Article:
Izumi Suzuki was born in Itō, Shizuoka in 1949, a time when Japan experienced a wave of counterculture and antiestablishment. Coinciding with the movement of the time, Suzuki’s life was anything but ordinary. She devoted her career in writing, modeling, and acting. Notably, she was associated with erotic photography and soft-core pink films along with writing science fiction. Suzuki died by suicide at the age of 36 in 1986. She left behind many publications and many of which have not yet been translated into English. Hit Parade of Tears is an new English translation, which follows the release of her work Terminal Boredom in English in 2021.

Isn’t it a dream come true to finally come across a tall, dark, and handsome person who fancies you? The well-known stereotype of a dream lover — tall, dark, and handsome — is translated into a mysterious extraterrestrial man in the short story “My Guy,” about a young woman who meets an alien-man.

The it-thing follows the young woman to her home and continuously stalks her, yet it quickly becomes apparent that he is completely docile and useless. Despite being incompetent as a man, the young woman quickly falls in love with it. The alien-man impregnates her through merely a kiss. Suddenly, the it-man has to leave the Earth. The woman births a half-breed child and raises it by herself. This story concludes that the protagonist never needed a man in her life. The boundary is blurred between consent and non-consensual relationships.

What reason would make a faithful housewife turn her husband into a useless filet of meat? In “Trial Witch” a bored housewife founds out that she has powers of witchcraft at the same time she discovers her husband has a mistress. She plots to meet the mistress and when she does, she transforms her husband into a dinosaur to scare his mistress away.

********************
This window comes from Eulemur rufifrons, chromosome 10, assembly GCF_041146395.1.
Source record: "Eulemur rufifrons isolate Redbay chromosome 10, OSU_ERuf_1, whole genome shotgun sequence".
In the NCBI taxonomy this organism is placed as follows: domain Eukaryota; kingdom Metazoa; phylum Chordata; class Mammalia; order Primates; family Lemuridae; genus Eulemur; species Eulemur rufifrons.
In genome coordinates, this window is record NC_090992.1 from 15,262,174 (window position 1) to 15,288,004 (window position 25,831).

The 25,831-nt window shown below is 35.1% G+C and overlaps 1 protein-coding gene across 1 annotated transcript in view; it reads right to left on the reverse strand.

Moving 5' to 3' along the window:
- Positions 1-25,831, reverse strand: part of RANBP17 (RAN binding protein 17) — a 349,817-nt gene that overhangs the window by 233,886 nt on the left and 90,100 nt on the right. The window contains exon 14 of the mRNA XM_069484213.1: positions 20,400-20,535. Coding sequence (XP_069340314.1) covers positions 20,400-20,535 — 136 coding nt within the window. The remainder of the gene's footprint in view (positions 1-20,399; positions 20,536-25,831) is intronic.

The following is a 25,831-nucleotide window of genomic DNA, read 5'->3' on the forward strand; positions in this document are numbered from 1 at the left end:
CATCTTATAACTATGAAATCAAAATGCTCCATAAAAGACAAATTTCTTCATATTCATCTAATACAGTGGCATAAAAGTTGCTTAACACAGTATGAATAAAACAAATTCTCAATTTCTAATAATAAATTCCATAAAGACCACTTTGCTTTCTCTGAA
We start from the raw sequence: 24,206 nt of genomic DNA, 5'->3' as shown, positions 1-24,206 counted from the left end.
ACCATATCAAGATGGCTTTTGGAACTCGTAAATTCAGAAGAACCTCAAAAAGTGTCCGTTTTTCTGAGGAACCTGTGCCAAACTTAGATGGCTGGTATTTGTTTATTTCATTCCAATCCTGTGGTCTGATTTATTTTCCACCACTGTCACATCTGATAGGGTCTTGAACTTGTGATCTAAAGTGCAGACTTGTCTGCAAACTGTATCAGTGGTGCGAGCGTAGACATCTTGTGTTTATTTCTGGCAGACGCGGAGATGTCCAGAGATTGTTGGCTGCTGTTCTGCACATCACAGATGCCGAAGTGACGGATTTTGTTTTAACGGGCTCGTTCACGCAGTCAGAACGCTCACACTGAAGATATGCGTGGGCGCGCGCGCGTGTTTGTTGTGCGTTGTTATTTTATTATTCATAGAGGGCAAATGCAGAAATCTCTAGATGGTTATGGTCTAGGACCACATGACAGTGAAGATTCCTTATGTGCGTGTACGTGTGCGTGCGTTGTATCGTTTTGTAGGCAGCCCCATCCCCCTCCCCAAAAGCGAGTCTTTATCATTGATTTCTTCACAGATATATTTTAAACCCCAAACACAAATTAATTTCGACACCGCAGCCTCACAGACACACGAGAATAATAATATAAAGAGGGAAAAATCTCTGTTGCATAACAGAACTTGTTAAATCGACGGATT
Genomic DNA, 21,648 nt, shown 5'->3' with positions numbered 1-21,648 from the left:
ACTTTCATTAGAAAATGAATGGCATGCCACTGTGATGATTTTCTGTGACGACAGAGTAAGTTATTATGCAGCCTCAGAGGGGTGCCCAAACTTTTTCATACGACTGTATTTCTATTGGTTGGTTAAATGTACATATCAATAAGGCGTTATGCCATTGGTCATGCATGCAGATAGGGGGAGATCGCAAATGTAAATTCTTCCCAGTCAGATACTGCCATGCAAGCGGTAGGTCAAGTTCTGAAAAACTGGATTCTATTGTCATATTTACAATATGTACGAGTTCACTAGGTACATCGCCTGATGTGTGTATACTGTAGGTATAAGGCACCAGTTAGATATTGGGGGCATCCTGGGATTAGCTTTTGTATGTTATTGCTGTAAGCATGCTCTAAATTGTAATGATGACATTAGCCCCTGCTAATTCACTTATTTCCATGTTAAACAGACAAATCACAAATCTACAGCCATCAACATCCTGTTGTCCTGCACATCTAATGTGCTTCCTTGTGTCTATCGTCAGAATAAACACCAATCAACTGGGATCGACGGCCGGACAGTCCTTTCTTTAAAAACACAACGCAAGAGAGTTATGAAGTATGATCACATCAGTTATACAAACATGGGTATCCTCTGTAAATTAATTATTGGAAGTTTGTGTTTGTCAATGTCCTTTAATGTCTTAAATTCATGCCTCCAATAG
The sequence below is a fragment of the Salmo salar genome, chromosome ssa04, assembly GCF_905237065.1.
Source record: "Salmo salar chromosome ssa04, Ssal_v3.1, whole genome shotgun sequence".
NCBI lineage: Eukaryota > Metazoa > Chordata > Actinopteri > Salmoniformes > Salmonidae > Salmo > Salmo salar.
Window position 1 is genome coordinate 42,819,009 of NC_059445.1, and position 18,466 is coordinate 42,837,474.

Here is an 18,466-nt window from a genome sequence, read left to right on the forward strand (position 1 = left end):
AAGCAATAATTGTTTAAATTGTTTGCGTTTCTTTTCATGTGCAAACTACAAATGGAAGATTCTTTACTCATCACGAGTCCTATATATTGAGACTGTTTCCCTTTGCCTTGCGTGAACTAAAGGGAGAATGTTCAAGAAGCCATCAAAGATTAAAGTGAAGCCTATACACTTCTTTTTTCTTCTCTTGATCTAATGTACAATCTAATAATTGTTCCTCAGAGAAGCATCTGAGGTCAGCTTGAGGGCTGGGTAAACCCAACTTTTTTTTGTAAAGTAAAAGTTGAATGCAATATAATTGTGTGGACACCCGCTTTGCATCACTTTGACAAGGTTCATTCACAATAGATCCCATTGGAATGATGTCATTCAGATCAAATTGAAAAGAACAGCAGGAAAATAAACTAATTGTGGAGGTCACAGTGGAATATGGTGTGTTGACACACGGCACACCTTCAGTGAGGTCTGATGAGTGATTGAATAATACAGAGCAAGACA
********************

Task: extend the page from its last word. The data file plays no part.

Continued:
Soon, the woman loses her supernatural powers and her husband is permanently turned into a small hunk of meat. The housewife lives with her husband who is a useless filet of meat, getting soggier and all the more useless, showcasing perhaps that he is a better man that way.

Do you ever wonder what it would feel like to live in a perfect world with perfect people in it? You will think twice about it being something like a feel-good movie after reading “Full of Malice.” A woman is given an intricate medical procedure in her brain to remove any traces of malice from her. She is then put into a utopian society where people like her have arranged families and lifestyle. This short story is not utopian, but dystopian. It is edgy and will give chills down your spine after finishing it.

“The Covenant” is a true cyberpunk horror story focusing on female empowerment, yet with lackadaisical consequences. Several underage girls at a bar trick a much older man for the fun of it. The girls sacrifice an older man because their lack of emotions leads them to believe they may be extraterrestrial.

Following the main characters is like having a peppermint in your mouth. You might not like what is happening, but the proceeding contents will dissolve in your mouth to satisfaction because it is addictive. The short story highlights the reality of casual violence and the nature of insanity.

Suzuki is an early pioneer in science fiction writing whose feminist and eccentric voice created a definition that was rarely seen in the community. Her 11 short stories in this book will take you back to the psychedelic heyday of Japan and America in a cyberpunk, speculative imaginary.

Hit Parade of Tears revolves around mundane lives of average women until some magical happenstance changes the trajectory of each. Men act as “Ken” dolls to “Barbie” protagonists — accessories or side pieces that aren’t part of the main narrative, but as a means to an end, with some humiliated, turned into a piece of literal hunk of meat through witchcraft, to being splayed open for display.

Men as secondary or background characters serve to highlight the significance of women in the short stories. 

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